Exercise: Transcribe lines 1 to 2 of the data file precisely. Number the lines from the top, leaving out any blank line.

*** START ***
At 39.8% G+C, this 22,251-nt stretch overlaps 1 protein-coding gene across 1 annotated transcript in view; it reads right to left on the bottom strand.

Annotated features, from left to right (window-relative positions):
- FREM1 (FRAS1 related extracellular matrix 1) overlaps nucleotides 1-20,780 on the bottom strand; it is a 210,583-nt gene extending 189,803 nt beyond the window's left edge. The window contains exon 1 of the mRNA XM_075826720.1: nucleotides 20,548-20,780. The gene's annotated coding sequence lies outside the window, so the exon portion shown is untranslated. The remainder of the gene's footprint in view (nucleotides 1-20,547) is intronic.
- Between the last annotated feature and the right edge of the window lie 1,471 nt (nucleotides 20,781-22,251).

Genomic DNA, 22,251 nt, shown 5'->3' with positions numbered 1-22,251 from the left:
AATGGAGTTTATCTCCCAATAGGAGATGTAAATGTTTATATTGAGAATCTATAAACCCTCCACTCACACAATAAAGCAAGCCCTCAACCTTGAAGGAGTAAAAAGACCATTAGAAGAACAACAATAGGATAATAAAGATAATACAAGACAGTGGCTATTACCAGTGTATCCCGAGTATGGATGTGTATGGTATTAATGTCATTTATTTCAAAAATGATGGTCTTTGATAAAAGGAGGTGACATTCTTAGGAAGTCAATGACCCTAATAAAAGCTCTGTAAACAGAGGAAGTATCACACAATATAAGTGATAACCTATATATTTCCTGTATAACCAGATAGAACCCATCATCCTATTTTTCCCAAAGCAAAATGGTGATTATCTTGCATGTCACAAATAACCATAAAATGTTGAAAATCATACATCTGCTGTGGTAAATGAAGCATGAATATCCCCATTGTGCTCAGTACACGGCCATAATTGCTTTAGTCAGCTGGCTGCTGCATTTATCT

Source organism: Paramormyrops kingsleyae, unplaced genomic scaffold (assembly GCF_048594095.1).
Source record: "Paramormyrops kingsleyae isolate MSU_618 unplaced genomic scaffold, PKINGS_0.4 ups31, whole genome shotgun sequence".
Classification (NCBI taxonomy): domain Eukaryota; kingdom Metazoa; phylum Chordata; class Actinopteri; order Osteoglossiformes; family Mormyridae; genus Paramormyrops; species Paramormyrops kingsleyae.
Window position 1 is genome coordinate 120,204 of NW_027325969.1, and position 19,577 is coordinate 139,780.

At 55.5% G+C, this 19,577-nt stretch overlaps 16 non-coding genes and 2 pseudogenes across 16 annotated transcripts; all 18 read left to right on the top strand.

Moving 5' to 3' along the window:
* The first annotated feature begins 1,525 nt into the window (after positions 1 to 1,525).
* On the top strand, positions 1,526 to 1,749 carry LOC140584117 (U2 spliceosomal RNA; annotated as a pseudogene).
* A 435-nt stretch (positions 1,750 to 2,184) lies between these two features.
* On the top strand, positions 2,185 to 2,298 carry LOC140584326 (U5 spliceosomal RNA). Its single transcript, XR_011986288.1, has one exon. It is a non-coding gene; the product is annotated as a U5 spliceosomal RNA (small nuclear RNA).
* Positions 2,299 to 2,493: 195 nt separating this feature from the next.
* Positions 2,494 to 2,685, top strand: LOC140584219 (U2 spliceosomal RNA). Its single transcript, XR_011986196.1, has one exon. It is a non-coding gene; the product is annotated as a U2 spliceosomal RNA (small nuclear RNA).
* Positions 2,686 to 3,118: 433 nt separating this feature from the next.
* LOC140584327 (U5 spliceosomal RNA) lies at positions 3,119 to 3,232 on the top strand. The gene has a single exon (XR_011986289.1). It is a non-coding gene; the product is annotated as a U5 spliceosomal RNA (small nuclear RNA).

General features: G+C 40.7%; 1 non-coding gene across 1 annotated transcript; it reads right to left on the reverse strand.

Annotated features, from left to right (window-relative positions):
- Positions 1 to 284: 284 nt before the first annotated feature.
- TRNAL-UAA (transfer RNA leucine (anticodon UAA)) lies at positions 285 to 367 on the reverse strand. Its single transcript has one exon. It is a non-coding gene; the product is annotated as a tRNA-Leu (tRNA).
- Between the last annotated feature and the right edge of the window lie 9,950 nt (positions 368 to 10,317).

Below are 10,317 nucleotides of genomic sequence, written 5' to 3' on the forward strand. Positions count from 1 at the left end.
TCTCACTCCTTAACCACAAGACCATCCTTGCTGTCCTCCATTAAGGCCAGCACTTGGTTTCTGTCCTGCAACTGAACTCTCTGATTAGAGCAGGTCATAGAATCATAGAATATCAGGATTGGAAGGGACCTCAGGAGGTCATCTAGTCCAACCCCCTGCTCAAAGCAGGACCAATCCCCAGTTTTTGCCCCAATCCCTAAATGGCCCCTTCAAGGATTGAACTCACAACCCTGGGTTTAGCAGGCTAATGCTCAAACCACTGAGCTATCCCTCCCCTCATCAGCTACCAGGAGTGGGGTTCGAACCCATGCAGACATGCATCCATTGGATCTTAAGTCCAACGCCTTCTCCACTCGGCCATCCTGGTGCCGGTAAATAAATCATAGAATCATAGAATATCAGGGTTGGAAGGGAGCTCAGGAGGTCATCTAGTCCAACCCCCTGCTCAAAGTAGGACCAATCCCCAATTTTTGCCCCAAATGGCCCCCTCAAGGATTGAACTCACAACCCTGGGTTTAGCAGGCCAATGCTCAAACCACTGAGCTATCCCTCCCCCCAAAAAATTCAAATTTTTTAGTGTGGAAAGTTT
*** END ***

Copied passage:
At 39.8% G+C, this 22,251-nt stretch overlaps 1 protein-coding gene across 1 annotated transcript in view; it reads right to left on the bottom strand.

Annotated features, from left to right (window-relative positions):